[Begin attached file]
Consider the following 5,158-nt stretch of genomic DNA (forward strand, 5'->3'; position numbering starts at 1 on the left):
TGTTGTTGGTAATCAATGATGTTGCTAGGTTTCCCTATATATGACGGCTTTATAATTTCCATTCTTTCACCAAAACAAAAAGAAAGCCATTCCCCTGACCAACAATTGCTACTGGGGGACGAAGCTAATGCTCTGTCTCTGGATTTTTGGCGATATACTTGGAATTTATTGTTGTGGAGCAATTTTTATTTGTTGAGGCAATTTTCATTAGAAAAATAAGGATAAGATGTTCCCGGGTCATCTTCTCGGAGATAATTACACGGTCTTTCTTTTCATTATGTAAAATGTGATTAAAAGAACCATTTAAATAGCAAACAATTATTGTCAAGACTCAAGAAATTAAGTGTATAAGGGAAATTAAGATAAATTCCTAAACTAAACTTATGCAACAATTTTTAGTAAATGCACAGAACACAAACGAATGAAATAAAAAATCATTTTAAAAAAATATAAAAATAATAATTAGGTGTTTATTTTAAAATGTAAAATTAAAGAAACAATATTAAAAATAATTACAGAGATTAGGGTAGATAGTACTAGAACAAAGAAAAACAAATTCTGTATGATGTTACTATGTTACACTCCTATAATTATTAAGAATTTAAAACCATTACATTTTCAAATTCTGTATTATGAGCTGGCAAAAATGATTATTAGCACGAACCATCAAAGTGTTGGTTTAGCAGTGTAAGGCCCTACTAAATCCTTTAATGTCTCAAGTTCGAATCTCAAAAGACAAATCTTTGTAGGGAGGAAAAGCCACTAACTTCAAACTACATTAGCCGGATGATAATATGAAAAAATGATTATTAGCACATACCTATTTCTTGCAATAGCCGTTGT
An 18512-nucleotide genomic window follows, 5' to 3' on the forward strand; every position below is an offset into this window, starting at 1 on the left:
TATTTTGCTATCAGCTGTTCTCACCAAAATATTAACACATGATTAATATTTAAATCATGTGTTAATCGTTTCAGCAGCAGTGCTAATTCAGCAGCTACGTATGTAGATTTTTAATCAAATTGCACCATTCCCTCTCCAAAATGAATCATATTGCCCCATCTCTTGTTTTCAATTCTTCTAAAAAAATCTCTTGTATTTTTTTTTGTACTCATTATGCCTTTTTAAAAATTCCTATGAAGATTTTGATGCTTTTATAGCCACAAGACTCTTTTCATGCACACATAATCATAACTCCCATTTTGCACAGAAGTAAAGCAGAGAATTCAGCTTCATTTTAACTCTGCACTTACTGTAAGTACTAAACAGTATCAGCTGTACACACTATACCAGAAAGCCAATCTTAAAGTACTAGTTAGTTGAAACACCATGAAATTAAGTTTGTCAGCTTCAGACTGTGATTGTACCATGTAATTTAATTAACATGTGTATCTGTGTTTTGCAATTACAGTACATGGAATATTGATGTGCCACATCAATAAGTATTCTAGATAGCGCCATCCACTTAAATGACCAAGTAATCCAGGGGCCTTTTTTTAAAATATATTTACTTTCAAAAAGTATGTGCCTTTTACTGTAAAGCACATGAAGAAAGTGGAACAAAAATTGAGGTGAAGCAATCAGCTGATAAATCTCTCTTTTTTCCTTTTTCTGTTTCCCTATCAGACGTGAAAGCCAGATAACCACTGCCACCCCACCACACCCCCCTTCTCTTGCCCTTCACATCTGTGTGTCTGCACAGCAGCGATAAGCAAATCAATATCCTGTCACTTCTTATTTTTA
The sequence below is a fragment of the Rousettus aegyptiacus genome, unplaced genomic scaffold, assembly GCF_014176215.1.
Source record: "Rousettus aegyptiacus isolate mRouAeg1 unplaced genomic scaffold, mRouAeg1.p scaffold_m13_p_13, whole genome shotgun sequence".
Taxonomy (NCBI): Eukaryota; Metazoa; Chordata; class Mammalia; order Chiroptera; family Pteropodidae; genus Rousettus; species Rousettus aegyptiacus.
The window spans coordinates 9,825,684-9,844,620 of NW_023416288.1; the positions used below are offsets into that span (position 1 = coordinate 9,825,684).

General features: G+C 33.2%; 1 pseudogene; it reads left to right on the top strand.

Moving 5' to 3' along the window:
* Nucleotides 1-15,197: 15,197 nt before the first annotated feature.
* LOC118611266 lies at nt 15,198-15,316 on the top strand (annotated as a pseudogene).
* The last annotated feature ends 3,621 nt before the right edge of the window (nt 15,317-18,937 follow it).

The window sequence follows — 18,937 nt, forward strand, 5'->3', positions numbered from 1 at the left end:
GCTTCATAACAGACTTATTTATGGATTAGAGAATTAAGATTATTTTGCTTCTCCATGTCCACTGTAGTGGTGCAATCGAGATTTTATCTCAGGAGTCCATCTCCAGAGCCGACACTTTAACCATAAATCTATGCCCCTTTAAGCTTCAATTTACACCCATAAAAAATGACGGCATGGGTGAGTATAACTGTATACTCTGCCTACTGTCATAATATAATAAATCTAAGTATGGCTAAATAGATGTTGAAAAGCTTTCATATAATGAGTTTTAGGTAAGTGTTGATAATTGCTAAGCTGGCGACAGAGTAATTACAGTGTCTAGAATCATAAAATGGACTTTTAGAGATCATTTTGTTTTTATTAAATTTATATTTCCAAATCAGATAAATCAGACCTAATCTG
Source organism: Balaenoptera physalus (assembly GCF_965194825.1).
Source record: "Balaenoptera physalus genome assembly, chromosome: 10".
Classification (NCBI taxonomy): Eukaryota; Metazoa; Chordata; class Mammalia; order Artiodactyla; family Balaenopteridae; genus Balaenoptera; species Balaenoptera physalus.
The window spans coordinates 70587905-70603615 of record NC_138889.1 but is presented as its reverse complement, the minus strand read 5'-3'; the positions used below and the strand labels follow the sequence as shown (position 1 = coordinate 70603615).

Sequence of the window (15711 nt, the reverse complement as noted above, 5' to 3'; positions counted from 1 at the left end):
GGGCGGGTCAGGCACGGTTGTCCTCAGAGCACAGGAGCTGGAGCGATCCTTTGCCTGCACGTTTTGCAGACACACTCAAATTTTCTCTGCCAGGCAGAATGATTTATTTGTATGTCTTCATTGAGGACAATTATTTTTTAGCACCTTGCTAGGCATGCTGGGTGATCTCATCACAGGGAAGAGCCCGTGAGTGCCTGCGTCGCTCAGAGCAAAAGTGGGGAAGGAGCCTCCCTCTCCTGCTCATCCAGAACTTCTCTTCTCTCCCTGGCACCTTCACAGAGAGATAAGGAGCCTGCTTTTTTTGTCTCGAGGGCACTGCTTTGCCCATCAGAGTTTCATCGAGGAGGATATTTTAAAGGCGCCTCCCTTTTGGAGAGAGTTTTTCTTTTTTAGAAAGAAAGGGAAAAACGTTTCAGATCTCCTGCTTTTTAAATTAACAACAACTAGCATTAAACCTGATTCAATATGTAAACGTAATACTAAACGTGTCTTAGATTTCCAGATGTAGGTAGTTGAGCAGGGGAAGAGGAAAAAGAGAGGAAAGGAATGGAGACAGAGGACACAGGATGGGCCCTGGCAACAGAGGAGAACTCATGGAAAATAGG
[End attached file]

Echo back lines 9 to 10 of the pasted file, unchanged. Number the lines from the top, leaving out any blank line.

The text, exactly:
General features: G+C 33.2%; 1 pseudogene; it reads left to right on the top strand.

Moving 5' to 3' along the window: